Montezuma, II, Emperor of Mexico
- unknown artist
- William Greatbach, English, 1802-1894
- Born: Stoke-on-Trent, England
William Greatbach, Montezuma II, Emperor of Mexico, after 1843. Engraving; 8 ¼ × 5 ½ in. Gift of the Collection of Frederick and Jan Mayer, 2000.333.
Moctezuma II or Moctezuma Xocoyotzin (c. 1466-1520), commonly known as Montezuma, is a contested figure in the historical record. He was the leader (tlatoani) of the Mexica Empire, centered in Tenochtitlan. Under Moctezuma, the Empire reached its greatest size. He was in power when Cortés and his band of soldiers arrived from the Yucatan peninsula in 1519. The conquistador eventually took Moctezuma hostage and he died shortly thereafter.
The inscription at the bottom notes that the engraving is a copy after a portrait of the emperor once in the collection of the Conde de Miravalle, a noble title established in 1690 for Alonso Dávalos Bracamontes de Ulibarri y de la Cueva, who was directly descended from both Philip II and the daughter of Moctezuma II. As was common with noble families in the Spanish Americas, the Condes de Miravalle commissioned this fictional portrait of their ancestor to strengthen their claim to royal descent. Sometime in the 1800s, the portrait was sold to the former United States consul in Mexico, Santiago Smith Wilcox, who brought the original to the US and had it engraved.
The engraving was included as the frontispiece to William H. Prescott’s History of the Conquest of Mexico, first published in 1843 but reprinted several times throughout the second half of the 1800s. It was not original to the work but was secured by Prescott’s agents in Mexico and re-engraved in London by William Greatbach. Prescott was initially adamant that the portrait was authentic, particularly in its depiction of Moctezuma’s robes, but later came to believe that it was too idealized a depiction. As other historians have noted, the costume takes greater cues from Roman garments such as the paludamentum than from Mexica royal regalia.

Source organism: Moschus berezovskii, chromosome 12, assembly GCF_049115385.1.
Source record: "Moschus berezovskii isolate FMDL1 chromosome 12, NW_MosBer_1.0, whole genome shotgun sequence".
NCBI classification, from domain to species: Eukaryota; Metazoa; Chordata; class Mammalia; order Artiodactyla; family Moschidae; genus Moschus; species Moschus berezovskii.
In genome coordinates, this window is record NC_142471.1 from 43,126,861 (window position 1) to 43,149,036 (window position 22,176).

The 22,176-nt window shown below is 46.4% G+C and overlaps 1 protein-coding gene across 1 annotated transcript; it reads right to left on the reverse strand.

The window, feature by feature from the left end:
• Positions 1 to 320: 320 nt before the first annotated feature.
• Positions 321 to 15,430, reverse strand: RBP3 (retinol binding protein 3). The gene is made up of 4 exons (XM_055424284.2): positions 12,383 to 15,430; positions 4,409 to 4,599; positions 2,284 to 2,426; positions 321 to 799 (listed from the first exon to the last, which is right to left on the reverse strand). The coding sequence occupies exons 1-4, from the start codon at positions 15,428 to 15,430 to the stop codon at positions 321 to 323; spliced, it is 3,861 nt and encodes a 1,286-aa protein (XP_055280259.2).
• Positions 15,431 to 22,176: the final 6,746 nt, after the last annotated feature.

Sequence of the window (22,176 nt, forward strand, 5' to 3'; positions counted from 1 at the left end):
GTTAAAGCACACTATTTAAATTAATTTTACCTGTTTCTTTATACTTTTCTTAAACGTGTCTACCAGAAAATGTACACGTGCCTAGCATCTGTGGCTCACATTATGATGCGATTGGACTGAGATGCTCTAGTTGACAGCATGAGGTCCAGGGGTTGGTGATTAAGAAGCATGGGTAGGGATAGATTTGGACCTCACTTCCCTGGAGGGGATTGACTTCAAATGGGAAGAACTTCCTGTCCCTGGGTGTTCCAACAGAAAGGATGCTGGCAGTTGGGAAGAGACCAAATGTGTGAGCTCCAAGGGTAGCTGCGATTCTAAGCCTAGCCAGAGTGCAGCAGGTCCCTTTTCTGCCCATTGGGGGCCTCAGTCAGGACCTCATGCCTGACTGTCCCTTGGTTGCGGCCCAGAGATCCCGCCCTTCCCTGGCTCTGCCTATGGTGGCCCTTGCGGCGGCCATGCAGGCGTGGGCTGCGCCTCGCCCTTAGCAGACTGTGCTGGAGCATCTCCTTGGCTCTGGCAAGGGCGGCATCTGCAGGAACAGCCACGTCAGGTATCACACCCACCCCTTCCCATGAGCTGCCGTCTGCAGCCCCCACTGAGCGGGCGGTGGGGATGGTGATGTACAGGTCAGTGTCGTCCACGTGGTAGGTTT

Moctezuma is depicted with considerable pathos, his head declined slightly with a vacant, sorrowful gaze. One reader of Prescott’s text described the engraving of Moctezuma thusly: “poor wretched, doomed, self-doomed monarch, such as his portrait speaks him.” This attitude was a common one, as many historical texts depicted the Mexica leader as tragic, superstitious, and weak. The popularity of Prescott’s text, a sweeping, literary account of the Conquest, meant that this image circulated widely in the second half of the 1800s.
– Kathryn Santner, Frederick and Jan Mayer Fellow of Spanish Colonial Art, 2022
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